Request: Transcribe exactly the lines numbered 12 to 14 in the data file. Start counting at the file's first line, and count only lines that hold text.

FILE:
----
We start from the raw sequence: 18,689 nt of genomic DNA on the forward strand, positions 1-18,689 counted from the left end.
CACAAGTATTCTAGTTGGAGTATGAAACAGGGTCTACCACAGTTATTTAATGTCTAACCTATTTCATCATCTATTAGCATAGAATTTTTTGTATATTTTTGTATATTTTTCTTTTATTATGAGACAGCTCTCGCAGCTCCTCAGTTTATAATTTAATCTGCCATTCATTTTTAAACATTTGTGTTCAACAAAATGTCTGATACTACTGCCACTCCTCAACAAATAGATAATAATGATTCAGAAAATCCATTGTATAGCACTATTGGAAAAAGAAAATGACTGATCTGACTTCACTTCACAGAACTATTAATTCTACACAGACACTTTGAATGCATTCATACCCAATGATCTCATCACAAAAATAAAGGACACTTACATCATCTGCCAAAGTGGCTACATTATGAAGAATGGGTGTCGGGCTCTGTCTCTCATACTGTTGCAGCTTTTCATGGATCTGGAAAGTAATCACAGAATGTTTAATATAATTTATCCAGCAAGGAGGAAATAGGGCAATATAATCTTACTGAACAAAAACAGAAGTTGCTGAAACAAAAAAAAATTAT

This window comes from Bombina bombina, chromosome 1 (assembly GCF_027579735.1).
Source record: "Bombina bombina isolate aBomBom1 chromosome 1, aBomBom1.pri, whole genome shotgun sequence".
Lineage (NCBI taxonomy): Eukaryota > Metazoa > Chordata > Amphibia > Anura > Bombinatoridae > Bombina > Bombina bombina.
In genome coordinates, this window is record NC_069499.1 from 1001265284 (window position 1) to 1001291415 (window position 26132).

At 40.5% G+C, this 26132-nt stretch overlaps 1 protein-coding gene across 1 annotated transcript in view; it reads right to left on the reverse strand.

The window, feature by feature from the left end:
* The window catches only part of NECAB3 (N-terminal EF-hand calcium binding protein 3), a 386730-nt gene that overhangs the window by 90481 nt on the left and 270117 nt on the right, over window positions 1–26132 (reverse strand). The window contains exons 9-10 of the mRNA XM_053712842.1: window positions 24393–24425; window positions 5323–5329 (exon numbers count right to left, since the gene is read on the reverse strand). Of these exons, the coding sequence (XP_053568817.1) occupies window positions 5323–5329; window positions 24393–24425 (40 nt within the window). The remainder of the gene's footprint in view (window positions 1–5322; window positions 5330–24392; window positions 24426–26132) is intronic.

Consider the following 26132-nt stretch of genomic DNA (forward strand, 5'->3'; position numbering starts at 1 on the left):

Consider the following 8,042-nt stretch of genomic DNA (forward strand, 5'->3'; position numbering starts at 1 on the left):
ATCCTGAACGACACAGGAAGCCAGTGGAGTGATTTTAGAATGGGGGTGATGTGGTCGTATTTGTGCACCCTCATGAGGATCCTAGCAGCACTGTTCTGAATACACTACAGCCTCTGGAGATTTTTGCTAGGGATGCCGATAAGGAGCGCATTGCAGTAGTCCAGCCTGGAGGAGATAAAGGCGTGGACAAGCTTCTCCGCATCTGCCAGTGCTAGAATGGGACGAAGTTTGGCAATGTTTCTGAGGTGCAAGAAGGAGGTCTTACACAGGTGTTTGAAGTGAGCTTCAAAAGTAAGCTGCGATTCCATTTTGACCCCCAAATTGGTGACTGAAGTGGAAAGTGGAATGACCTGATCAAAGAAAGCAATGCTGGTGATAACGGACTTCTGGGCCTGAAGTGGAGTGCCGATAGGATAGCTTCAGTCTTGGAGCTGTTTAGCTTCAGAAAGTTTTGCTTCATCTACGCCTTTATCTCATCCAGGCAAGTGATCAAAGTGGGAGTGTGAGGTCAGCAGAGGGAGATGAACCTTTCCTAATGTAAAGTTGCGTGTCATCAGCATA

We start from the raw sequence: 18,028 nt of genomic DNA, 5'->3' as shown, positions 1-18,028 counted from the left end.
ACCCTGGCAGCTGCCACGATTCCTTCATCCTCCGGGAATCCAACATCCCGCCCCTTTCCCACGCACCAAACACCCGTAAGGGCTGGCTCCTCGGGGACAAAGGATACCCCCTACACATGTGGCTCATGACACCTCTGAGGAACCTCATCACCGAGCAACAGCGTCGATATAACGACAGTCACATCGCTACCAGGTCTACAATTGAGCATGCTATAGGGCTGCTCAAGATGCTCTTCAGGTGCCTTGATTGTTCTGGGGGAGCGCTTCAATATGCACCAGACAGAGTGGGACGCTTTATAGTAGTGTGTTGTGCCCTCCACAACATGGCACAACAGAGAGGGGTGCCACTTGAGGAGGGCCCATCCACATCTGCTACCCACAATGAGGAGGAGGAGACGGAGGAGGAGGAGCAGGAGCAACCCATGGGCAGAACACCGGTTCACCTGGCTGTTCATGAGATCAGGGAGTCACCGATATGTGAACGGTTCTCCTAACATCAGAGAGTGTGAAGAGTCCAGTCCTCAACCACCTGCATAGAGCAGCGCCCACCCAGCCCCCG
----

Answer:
ATCCTGAACGACACAGGAAGCCAGTGGAGTGATTTTAGAATGGGGGTGATGTGGTCGTATTTGTGCACCCTCATGAGGATCCTAGCAGCACTGTTCTGAATACACTACAGCCTCTGGAGATTTTTGCTAGGGATGCCGATAAGGAGCGCATTGCAGTAGTCCAGCCTGGAGGAGATAAAGGCGTGGACAAGCTTCTCCGCATCTGCCAGTGCTAGAATGGGACGAAGTTTGGCAATGTTTCTGAGGTGCAAGAAGGAGGTCTTACACAGGTGTTTGAAGTGAGCTTCAAAAGTAAGCTGCGATTCCATTTTGACCCCCAAATTGGTGACTGAAGTGGAAAGTGGAATGACCTGATCAAAGAAAGCAATGCTGGTGATAACGGACTTCTGGGCCTGAAGTGGAGTGCCGATAGGATAGCTTCAGTCTTGGAGCTGTTTAGCTTCAGAAAGTTTTGCTTCATCTACGCCTTTATCTCATCCAGGCAAGTGATCAAAGTGGGAGTGTGAGGTCAGCAGAGGGAGATGAACCTTTCCTAATGTAAAGTTGCGTGTCATCAGCATA

We start from the raw sequence: 18,028 nt of genomic DNA, 5'->3' as shown, positions 1-18,028 counted from the left end.
ACCCTGGCAGCTGCCACGATTCCTTCATCCTCCGGGAATCCAACATCCCGCCCCTTTCCCACGCACCAAACACCCGTAAGGGCTGGCTCCTCGGGGACAAAGGATACCCCCTACACATGTGGCTCATGACACCTCTGAGGAACCTCATCACCGAGCAACAGCGTCGATATAACGACAGTCACATCGCTACCAGGTCTACAATTGAGCATGCTATAGGGCTGCTCAAGATGCTCTTCAGGTGCCTTGATTGTTCTGGGGGAGCGCTTCAATATGCACCAGACAGAGTGGGACGCTTTATAGTAGTGTGTTGTGCCCTCCACAACATGGCACAACAGAGAGGGGTGCCACTTGAGGAGGGCCCATCCACATCTGCTACCCACAATGAGGAGGAGGAGACGGAGGAGGAGGAGCAGGAGCAACCCATGGGCAGAACACCGGTTCACCTGGCTGTTCATGAGATCAGGGAGTCACCGATATGTGAACGGTTCTCCTAACATCAGAGAGTGTGAAGAGTCCAGTCCTCAACCACCTGCATAGAGCAGCGCCCACCCAGCCCCCG